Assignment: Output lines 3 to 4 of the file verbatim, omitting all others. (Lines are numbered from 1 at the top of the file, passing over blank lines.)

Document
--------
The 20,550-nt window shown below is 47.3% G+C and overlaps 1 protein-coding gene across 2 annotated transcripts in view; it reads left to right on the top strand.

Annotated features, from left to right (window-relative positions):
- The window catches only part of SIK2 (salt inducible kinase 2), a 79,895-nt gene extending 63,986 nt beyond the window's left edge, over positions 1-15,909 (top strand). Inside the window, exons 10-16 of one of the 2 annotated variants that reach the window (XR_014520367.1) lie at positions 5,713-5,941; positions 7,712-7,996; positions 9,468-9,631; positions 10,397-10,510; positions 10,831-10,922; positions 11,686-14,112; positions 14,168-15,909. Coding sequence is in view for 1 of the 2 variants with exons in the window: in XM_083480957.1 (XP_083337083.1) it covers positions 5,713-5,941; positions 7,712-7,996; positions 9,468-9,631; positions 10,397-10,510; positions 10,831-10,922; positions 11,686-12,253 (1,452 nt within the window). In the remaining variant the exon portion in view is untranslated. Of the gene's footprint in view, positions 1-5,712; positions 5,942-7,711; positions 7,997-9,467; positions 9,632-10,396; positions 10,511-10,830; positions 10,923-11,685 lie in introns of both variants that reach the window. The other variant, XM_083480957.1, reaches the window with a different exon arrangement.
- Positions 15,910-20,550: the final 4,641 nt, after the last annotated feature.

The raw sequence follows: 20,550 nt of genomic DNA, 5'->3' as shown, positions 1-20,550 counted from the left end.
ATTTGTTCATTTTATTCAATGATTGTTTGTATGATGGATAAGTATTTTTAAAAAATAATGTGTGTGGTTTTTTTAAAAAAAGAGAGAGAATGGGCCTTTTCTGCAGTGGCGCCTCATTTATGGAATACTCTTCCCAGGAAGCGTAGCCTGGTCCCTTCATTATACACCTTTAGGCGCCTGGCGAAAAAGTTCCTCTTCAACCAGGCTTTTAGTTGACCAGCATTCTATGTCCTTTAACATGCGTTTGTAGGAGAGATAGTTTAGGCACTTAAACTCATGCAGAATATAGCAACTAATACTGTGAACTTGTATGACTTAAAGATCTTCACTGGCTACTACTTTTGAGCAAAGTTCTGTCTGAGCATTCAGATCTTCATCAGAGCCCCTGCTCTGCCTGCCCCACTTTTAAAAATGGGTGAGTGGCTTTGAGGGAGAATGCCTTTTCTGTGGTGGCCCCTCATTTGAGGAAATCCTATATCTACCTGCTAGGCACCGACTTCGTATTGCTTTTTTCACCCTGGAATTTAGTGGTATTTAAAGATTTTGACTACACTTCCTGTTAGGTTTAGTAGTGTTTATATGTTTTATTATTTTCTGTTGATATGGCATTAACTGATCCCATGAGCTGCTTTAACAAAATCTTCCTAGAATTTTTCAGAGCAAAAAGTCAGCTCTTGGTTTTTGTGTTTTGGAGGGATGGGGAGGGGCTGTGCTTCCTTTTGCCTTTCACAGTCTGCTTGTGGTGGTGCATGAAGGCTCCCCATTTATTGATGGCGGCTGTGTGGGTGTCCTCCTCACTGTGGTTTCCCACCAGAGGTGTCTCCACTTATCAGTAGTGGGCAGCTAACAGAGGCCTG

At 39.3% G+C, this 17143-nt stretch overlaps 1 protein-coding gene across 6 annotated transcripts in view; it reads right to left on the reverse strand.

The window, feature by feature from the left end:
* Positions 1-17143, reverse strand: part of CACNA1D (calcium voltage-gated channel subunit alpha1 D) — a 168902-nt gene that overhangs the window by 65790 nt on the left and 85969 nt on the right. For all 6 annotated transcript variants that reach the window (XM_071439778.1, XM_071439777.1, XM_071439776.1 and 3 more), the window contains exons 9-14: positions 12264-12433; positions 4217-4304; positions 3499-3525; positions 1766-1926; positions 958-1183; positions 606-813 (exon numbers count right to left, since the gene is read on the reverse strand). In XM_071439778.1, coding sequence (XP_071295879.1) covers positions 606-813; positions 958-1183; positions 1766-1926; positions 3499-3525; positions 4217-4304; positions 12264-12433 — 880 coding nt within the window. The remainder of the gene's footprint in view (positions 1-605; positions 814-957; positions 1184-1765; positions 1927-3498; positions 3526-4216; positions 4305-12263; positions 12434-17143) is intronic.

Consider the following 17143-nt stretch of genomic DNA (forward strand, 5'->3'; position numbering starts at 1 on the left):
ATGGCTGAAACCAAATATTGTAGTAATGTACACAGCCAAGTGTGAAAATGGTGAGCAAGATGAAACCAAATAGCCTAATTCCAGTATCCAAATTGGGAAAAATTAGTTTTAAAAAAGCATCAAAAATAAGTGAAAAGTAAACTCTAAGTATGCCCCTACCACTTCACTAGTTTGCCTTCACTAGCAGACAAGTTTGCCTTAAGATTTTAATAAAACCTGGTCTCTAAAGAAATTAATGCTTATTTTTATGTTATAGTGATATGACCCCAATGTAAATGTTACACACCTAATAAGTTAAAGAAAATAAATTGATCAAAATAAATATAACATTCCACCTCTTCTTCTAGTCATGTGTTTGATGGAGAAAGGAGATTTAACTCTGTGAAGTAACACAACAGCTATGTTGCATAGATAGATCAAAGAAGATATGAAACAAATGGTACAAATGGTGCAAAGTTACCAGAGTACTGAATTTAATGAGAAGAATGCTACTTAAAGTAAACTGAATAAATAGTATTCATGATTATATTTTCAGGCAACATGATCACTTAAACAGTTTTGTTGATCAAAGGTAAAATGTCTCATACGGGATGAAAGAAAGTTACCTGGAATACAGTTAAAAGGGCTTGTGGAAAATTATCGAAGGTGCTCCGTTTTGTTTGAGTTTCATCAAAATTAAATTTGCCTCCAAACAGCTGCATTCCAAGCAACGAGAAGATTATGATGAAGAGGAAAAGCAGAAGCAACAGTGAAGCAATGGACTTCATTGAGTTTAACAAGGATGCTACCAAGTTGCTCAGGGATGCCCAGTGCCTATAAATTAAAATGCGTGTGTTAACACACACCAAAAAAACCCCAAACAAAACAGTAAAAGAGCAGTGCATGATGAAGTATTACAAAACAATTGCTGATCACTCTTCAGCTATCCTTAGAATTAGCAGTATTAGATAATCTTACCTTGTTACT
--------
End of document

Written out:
- The window catches only part of SIK2 (salt inducible kinase 2), a 79,895-nt gene extending 63,986 nt beyond the window's left edge, over positions 1-15,909 (top strand). Inside the window, exons 10-16 of one of the 2 annotated variants that reach the window (XR_014520367.1) lie at positions 5,713-5,941; positions 7,712-7,996; positions 9,468-9,631; positions 10,397-10,510; positions 10,831-10,922; positions 11,686-14,112; positions 14,168-15,909. Coding sequence is in view for 1 of the 2 variants with exons in the window: in XM_083480957.1 (XP_083337083.1) it covers positions 5,713-5,941; positions 7,712-7,996; positions 9,468-9,631; positions 10,397-10,510; positions 10,831-10,922; positions 11,686-12,253 (1,452 nt within the window). In the remaining variant the exon portion in view is untranslated. Of the gene's footprint in view, positions 1-5,712; positions 5,942-7,711; positions 7,997-9,467; positions 9,632-10,396; positions 10,511-10,830; positions 10,923-11,685 lie in introns of both variants that reach the window. The other variant, XM_083480957.1, reaches the window with a different exon arrangement.
- Positions 15,910-20,550: the final 4,641 nt, after the last annotated feature.